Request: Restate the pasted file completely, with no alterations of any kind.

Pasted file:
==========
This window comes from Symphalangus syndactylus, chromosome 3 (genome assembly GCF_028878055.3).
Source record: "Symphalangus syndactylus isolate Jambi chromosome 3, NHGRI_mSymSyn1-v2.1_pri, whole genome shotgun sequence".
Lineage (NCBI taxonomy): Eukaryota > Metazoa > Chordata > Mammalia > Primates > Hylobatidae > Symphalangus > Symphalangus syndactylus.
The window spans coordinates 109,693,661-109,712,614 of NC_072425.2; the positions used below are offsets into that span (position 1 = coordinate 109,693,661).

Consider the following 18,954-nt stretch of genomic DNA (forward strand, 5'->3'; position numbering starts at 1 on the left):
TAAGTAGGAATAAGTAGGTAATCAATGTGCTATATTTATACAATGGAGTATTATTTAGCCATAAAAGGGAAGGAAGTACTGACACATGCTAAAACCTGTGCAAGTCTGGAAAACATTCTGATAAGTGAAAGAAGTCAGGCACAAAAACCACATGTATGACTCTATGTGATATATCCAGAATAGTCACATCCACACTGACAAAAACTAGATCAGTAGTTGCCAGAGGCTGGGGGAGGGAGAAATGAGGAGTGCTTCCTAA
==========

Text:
This window comes from Symphalangus syndactylus, chromosome 3 (genome assembly GCF_028878055.3).
Source record: "Symphalangus syndactylus isolate Jambi chromosome 3, NHGRI_mSymSyn1-v2.1_pri, whole genome shotgun sequence".
Lineage (NCBI taxonomy): Eukaryota > Metazoa > Chordata > Mammalia > Primates > Hylobatidae > Symphalangus > Symphalangus syndactylus.
The window spans coordinates 109,693,661-109,712,614 of NC_072425.2; the positions used below are offsets into that span (position 1 = coordinate 109,693,661).

Consider the following 18,954-nt stretch of genomic DNA (forward strand, 5'->3'; position numbering starts at 1 on the left):
TAAGTAGGAATAAGTAGGTAATCAATGTGCTATATTTATACAATGGAGTATTATTTAGCCATAAAAGGGAAGGAAGTACTGACACATGCTAAAACCTGTGCAAGTCTGGAAAACATTCTGATAAGTGAAAGAAGTCAGGCACAAAAACCACATGTATGACTCTATGTGATATATCCAGAATAGTCACATCCACACTGACAAAAACTAGATCAGTAGTTGCCAGAGGCTGGGGGAGGGAGAAATGAGGAGTGCTTCCTAA